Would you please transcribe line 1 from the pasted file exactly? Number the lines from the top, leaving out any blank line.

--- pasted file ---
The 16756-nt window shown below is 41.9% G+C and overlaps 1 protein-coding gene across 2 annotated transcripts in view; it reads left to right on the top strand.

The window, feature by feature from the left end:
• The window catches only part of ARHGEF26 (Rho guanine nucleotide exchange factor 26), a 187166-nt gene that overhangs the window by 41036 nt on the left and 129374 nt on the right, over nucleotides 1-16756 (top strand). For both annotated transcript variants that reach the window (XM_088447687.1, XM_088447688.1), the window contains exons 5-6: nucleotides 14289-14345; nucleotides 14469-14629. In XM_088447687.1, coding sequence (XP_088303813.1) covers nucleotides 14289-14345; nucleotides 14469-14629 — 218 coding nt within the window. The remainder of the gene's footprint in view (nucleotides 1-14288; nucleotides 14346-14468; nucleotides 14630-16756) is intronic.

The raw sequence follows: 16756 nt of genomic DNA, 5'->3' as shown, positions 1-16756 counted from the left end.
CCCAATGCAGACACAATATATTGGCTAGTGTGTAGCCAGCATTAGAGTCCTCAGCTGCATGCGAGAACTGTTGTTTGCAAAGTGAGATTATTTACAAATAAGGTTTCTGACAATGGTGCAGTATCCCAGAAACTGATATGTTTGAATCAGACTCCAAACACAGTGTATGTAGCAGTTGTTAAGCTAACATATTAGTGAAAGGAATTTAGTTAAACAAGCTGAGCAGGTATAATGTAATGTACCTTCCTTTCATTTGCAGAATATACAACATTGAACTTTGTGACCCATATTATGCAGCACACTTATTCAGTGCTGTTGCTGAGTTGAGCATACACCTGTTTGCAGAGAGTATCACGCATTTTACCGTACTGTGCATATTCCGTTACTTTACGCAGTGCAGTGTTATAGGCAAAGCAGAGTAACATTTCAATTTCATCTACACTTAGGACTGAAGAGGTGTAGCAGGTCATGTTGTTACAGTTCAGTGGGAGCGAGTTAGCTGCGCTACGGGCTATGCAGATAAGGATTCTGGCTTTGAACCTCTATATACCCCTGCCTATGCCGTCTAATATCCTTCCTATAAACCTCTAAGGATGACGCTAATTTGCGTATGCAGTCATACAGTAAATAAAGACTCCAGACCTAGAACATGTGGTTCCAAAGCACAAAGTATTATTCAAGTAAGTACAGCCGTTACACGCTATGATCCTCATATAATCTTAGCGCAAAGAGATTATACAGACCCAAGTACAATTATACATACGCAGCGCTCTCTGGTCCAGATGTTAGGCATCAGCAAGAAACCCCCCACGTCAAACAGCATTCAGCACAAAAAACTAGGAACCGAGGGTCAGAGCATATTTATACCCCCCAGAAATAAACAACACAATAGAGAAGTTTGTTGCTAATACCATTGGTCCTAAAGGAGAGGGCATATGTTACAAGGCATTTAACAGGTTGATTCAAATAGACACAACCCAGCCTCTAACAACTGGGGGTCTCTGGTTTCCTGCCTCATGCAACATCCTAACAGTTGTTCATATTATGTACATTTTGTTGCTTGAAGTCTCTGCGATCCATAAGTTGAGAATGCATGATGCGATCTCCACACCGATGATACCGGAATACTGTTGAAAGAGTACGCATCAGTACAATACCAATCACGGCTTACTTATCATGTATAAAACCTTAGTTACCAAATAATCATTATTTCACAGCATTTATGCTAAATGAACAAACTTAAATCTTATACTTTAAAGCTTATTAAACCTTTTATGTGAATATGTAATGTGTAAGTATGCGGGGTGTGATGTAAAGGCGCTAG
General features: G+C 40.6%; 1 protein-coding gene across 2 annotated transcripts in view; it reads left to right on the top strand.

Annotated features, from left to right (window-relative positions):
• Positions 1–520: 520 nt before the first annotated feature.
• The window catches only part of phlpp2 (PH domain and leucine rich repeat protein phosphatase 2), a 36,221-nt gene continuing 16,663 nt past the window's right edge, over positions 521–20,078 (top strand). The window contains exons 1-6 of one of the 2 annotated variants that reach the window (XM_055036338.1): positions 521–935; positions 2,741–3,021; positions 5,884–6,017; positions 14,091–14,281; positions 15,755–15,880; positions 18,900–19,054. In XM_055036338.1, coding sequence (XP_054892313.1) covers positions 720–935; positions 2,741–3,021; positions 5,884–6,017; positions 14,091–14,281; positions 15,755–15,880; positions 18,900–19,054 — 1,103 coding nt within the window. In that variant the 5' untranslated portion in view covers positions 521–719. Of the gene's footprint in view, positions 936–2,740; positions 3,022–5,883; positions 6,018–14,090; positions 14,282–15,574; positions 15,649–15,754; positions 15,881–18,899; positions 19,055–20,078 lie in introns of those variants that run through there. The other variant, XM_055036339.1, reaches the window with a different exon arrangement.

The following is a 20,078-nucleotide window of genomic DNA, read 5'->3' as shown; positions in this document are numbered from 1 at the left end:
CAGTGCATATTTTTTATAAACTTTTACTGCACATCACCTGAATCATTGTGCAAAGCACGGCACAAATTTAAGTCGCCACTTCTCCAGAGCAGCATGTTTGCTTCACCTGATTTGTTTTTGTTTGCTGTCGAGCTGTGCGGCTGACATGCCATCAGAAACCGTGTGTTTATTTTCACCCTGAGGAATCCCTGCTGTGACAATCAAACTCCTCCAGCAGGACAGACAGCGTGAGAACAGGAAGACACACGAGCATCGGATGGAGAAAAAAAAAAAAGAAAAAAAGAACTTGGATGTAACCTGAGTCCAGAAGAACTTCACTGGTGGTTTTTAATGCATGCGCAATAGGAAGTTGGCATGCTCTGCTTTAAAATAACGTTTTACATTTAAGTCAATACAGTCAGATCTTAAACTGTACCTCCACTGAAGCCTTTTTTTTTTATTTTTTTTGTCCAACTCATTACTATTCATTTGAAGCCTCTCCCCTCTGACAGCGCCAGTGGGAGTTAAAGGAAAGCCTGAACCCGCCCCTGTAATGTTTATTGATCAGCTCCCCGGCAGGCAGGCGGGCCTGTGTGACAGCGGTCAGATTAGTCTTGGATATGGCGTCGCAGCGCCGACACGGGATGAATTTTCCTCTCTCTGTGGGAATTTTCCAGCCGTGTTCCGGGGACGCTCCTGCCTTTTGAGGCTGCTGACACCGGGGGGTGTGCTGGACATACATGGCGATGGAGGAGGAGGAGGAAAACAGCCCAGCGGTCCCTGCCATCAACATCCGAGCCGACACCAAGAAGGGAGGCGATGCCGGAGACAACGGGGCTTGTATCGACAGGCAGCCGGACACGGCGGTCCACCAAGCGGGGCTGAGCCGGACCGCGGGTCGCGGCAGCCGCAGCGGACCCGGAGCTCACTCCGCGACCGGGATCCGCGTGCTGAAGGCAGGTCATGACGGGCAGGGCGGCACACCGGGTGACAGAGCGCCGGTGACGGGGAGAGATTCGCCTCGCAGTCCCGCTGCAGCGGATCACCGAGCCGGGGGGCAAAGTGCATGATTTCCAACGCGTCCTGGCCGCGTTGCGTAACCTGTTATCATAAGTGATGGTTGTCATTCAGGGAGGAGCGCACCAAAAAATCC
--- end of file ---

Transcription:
The 16756-nt window shown below is 41.9% G+C and overlaps 1 protein-coding gene across 2 annotated transcripts in view; it reads left to right on the top strand.